You don’t notice your stomach’s functioning until it goes horribly wrong. It’s one of those things that’s completely taken for granted until due notice is given, and then you’re burping up fire or running toward the bathroom, green in the face and feeling like you’re going to explode. Worse yet, colon cancer is the most commonly diagnosed and second deadliest cancer in the United States, and an excellent reason why you should be thinking about and taking care of your digestive track. So let’s take a look at what’s going on in your belly, what some of the most common woes are, and how best to ameliorate them.

Heart Burn: One in ten Americans suffer from heartburn at least once a week, and while most simply blame it on a particularly fiery burrito, others suffer from a chronic condition that leave them gasping and with watering eyes, feeling like a fistful of lava has just been dredged up from their belly. Heart burn is a misnomer, in that the condition has nothing to do with your heart; rather, it occurs when your esophagus is irritated by acid from your stomach. Felt as a burning sensation behind your sternum that occurs after eating, it can last from two minutes to even hours.

While uncomfortable, heart burn doesn’t usually cause any serious problems for most people. Over-the-counter anti-acids can do the trick and neutralize all that acid in your stomach, but if this is a frequent complaint of yours, consider the following dietary tricks. First, take smaller bites. Remember, this is a condition of your esophagus; if you take huge bites, you’re forcing it to work harder and aggravating it further. Second, avoid common triggers such as onions, chocolate, peppermint, citrus fruits, garlic and tomato-based products. Finally, don’t eat four hours before bedtime. That’s how long it takes your stomach to empty out, and should make a difference when it comes to trying to get some sleep. Warning: if you experience heartburn 3 or more times a week, get it checked out. Could be it’s become Gastroesophogeal reflux disease (GERD) which happens when the acid strips the layers off your esophagus and causes ulceration. Left untreated, it could become cancerous.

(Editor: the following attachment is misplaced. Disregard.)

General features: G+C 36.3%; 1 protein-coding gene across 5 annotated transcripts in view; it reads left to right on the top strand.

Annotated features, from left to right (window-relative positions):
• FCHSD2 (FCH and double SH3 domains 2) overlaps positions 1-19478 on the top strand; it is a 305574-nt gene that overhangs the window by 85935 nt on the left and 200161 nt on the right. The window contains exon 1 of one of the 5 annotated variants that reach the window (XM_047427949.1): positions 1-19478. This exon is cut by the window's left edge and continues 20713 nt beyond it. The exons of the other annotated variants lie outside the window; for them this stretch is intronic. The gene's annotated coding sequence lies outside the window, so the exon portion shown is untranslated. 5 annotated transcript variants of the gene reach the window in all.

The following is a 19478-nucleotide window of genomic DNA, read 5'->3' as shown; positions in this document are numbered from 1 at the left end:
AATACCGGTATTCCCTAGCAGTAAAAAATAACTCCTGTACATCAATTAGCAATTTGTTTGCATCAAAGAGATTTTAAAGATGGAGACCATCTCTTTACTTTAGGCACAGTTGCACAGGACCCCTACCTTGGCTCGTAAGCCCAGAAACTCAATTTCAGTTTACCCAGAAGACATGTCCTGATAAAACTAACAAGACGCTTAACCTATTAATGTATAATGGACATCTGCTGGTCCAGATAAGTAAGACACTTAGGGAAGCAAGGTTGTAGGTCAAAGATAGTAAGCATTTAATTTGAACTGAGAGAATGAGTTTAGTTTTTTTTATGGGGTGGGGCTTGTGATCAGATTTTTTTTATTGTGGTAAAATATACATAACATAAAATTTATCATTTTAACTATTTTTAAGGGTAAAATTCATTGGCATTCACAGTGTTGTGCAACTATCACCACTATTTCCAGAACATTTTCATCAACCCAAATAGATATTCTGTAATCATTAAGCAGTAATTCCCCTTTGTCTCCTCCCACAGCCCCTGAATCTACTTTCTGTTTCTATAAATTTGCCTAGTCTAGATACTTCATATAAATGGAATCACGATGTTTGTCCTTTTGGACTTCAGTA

Easy Elimination: If you’re digestive system is working right, not only should you be absorbing the nutrients from your food easily but you should also be eliminating waste consistently, and for that you need fiber. There are two kinds: soluble and insoluble, and your body needs both. Soluble fiber can be found in beans and fruits; insoluble fiber can be found in wheat grains, nuts, wheat bran and veggies. Women under 50 need 25 grams of fiber daily, while men need a little more at around 38. Increase your fiber intake with these dietary changes:

Eat more beans. Not only are they a good source of protein, but they also contain a healthy dose of soluble fiber, with pinto and black beans having about 15 grams/cup. Also, try and have a good amount of fiber for breakfast: bagels, whole wheat bread or oatmeal can go a long way to helping you clear out your digestive track, and can be delicious when complimented with other food items that are high in fiber such as bananas, blueberries or hummus.  Finally, eat fresh fruit! A half cup of raspberries has 4 grams, and the same goes for a medium sized apple (make sure to eat the skin, since that’s where most of the fiber is).